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QUALITY ASSURANCE IN RESEARCH LABORATORIES: RULES AND REASON
Rogers, R R. QUALITY ASSURANCE IN RESEARCH LABORATORIES: RULES AND REASON. Presented at 23rd Annual National Conference on Managing Environmental Quality Systems, Tampa, FL, April 13-16, 2004.
Quality Assurance in Research Laboratories: Rules and Reason
Ron Rogers, Quality Assurance and Records Manager, Environmental Carcinogenesis Division, NHEERL/ORD/US EPA, Research Triangle Park, NC, 27709
To anyone who has actively participated in research, as I have (16 years at bench level plus 15 years in various administrative/management roles), there is a clear and logical distinction between research and testing. "Research" often is hypothesis driven; also often characterized as creative, evolving, dynamic exploration and discovery - often changing in response to observations. The 'omics technologies that are changing the landscape of life science research are good examples. On the other hand, "testing" is generally carried out under strict control, primarily under contract, using well defined and validated procedures that are approved by a sponsor for use in the "project" or "study". A portion of intramural ORD research studies fall very close to that category also. This issue is not unique to EPA or ORD, but will be discussed from that perspective because that is where we directly see the need to ensure that appropriate QA policies and practices are in place for application to research.
The graded approach that EPA permits in QA planning was primarily designed to accommodate "projects" or "studies" that differ in scale/scope, goals (i.e., anticipated data use), progression phase, etc., but it must also be able to accommodate the divergent quality issues that exist between "research" and "testing" studies. Achieving that flexibility while remaining faithful to the Agency's QA mandate is not a trivial matter, but in the interest of the quality of ORD science, we must continue to preserve it. A prime example of where flexibility is well within reason is the required QA Project Plan (or equivalent), which is often difficult to prepare at a useful level of QA detail before research is underway and preliminary data gathered, but if employed appropriately, is always an extremely useful element of the completed study record. Preserving the flexibility to focus on the research record rather than just on predicting the course of research will help maintain the credibility of the ORD QA Managers and Quality Systems overall.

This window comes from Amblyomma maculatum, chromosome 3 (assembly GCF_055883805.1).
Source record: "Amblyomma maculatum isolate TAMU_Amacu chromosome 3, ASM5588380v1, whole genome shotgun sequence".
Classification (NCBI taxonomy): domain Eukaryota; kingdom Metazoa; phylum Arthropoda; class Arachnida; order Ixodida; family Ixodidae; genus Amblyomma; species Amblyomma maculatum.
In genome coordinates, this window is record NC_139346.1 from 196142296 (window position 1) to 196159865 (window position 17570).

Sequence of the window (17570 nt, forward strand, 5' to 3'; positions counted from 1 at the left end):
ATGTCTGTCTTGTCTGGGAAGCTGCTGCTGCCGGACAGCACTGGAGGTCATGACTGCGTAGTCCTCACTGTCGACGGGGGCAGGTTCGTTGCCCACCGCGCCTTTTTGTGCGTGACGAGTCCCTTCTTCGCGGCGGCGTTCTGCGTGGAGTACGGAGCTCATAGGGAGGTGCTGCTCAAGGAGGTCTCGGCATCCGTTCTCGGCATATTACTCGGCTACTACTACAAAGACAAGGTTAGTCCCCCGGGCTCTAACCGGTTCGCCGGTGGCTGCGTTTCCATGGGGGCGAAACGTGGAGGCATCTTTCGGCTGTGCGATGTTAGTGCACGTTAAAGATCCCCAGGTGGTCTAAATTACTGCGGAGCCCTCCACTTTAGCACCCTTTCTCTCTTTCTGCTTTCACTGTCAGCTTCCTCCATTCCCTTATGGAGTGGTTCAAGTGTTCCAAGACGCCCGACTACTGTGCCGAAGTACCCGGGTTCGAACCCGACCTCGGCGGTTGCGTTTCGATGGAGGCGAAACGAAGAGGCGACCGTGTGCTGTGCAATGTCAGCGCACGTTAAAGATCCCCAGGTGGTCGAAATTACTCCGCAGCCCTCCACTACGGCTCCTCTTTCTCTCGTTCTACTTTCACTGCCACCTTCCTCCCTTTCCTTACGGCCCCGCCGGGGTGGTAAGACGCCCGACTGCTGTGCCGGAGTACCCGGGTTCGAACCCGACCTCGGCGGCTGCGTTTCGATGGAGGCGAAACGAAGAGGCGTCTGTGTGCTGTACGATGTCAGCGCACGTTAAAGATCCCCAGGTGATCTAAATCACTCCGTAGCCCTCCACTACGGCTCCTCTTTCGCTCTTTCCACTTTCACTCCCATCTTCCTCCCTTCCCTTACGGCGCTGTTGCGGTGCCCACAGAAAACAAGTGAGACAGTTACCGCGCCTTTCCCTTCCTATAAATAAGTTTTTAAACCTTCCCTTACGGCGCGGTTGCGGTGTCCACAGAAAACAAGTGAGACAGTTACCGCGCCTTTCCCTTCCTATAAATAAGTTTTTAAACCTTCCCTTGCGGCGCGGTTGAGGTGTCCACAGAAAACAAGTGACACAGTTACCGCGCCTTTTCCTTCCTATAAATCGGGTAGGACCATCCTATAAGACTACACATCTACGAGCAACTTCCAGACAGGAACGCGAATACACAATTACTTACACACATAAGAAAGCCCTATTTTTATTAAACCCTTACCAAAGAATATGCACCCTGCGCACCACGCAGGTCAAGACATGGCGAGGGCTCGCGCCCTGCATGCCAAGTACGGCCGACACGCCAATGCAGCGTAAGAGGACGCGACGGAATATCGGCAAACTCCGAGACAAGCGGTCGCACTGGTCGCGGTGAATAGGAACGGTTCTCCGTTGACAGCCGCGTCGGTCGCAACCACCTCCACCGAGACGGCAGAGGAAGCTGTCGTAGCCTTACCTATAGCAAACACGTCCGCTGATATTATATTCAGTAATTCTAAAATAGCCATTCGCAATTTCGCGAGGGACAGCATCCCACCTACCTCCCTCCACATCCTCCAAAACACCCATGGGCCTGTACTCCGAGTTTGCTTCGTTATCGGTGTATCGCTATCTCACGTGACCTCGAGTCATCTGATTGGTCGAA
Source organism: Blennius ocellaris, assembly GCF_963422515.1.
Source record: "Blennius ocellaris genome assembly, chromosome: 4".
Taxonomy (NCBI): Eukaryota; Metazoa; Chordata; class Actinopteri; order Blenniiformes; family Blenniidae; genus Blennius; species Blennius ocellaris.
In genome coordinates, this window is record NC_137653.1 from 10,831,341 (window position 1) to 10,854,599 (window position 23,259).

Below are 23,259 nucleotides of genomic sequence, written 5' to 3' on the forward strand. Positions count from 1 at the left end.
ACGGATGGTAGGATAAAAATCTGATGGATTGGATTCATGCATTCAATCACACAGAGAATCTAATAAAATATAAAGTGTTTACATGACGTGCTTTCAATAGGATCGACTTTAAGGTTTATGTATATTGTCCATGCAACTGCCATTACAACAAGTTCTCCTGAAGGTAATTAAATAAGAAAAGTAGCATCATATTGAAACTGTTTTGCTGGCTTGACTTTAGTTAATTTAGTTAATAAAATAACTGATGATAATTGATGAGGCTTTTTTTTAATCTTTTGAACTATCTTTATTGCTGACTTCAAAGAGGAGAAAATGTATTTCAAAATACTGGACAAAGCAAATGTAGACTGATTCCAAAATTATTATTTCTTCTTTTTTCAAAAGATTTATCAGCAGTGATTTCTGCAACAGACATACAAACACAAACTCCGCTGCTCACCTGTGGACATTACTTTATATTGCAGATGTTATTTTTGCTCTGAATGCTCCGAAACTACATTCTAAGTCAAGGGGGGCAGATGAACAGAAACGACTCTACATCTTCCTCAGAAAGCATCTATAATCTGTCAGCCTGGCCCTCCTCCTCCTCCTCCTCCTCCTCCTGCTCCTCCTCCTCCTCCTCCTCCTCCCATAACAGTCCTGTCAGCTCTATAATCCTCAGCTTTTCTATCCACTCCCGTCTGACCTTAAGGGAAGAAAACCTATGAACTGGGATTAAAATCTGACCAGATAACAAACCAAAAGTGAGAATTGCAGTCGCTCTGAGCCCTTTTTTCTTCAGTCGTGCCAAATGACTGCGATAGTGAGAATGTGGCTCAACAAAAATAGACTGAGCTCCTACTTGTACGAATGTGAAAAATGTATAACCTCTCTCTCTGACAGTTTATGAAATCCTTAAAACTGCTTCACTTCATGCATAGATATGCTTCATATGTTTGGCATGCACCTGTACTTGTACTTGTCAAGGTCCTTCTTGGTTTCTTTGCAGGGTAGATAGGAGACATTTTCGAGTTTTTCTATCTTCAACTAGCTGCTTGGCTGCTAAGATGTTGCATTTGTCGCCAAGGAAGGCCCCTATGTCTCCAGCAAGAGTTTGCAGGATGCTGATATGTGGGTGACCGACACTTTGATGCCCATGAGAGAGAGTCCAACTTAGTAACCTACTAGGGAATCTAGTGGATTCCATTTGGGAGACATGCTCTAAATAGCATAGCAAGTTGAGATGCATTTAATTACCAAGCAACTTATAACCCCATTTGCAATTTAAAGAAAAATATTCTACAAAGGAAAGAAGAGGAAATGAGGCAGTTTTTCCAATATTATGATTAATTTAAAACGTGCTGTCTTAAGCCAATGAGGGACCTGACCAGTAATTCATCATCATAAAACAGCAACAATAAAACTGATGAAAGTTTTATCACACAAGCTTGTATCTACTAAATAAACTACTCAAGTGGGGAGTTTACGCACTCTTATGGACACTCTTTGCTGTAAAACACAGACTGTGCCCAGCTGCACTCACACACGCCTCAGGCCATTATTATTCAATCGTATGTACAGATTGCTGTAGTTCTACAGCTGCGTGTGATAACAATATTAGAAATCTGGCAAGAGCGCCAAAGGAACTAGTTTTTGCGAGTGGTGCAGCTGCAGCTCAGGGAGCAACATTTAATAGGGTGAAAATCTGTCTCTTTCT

As we face challenges in migrating toward new research technologies and increased electronic data collection and records management, we have both an urgent need and an opportunity to build appropriate QA rules and reason into those systems that will be used. There are valid reasons (most originating from the contractor-EPA sponsor issues) for the rules established in the EPA QA Manual, but not all of those reasons apply to all data collection activities. Research QA Managers in ORD, with Quality Staff concurrence, need to define (and heed) those distinctions and/or exceptions in order to reestablish and preserve the flexibility to permit reason and experience to control interpretations and implementation in research programs. ORD QA staff may recognize and choose to focus QA efforts on a subset of those Manual issues or on other internal issues that are seen to present greater potential benefit to the quality and defensibility of our research data. Failure to preserve reason and flexibility in our actions could result in the risk of erosion of the credibility and trust that ORD QA Managers have gained in the past decade from the scientists whom we support. That trust has been gained in part by expressing our confidence that our scientists, unlike the contractors of the '70s whose misdeeds led to EPA's Agency-wide QA mandate, have no bottom-line incentive to fabricate data or ignore errors - their professional reputations are based on those data. Although my QA reviews occasionally result in my detecting errors, I view my primary QA role not as policing ECD researchers' actions, but as supporting them (and ECD managers) in finding and implementing opportunities for improving the quality and defensibility of their data and other records.
This abstract does not necessarily reflect US EPA policy.
Record Details:Record Type: DOCUMENT (PRESENTATION/ABSTRACT)
Organization:U.S. ENVIRONMENTAL PROTECTION AGENCY
OFFICE OF RESEARCH AND DEVELOPMENT
NATIONAL HEALTH AND ENVIRONMENTAL EFFECTS RESEARCH LAB
ENVIRONMENTAL CARCINOGENESIS DIVISION